March 15, 2022
by Chinese Academy of Sciences
Organic radicals are crucial intermediates generated during the redox processes of organic electrode materials. However, the poor stability of organic radicals often results in the capacity fade of organic electrodes, and their stabilization mechanism is rarely explored. Additionally, the structure-property relationship between the organic radicals and the resultant organic electrodes is rarely reported. Therefore, finely regulating the stability of organic radicals to optimize the electrochemical performance of organic electrodes remains a significant challenge.
Recently, an article titled "Regulating the radical intermediates by conjugated units in covalent organic frameworks for optimized lithium ion storage" co-authored by Prof. Zhouguang Lu from SUSTech and Prof. Kaili Zhang from CityU was published in Journal of Energy Chemistry.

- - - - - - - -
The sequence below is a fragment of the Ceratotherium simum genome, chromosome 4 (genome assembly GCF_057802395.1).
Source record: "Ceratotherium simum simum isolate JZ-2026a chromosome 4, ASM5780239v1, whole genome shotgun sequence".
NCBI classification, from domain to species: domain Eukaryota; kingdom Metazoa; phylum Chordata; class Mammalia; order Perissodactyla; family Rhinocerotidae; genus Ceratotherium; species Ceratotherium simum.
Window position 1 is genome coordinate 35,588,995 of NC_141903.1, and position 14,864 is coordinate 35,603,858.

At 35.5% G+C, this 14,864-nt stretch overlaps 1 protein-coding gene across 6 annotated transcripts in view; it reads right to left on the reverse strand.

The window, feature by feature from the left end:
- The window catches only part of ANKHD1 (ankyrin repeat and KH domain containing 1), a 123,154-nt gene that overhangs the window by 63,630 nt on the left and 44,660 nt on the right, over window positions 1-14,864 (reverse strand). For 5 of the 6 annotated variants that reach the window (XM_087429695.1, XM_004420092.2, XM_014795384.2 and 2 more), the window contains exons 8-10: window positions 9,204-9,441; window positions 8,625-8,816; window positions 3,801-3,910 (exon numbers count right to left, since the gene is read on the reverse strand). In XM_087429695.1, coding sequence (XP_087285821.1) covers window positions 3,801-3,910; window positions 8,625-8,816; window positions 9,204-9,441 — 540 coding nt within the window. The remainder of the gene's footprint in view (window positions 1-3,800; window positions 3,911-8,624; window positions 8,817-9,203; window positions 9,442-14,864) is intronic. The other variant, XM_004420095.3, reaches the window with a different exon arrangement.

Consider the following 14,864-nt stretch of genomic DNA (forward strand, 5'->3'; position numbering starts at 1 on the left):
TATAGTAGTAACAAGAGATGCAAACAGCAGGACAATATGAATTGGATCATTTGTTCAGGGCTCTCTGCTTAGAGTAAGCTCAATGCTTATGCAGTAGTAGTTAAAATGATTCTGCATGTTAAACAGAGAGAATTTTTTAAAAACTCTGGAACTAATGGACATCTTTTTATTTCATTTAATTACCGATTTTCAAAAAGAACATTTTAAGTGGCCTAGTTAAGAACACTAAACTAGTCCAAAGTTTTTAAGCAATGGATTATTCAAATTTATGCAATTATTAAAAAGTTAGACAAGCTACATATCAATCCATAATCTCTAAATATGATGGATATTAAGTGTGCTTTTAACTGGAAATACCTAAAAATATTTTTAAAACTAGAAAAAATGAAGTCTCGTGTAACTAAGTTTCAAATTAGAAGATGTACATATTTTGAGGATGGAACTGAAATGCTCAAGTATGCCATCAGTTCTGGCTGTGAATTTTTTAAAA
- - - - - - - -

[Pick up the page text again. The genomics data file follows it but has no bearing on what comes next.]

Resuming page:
It reported a facile and efficient strategy to modulate the molecular orbital energies, charge transport capacities, and spin electron densities of the active units in covalent organic frameworks (COFs) by regulating the conjugated unit size to optimize the redox activity and stability of the organic radicals. COFs based on different imide conjugated units exhibit tunable discharge voltages, rate performance, and cycling stabilities. Detailed characterizations and theoretical calculation reveal that imide radicals are important active intermediates during the redox processes of these COFs. Specifically, increasing the size of the imide conjugated units could effectively delocalize the radical electrons and improve the stability of the COFs electrodes. This study offers an effective strategy to modulate the redox chemistry of organic materials for electrochemical energy storage.
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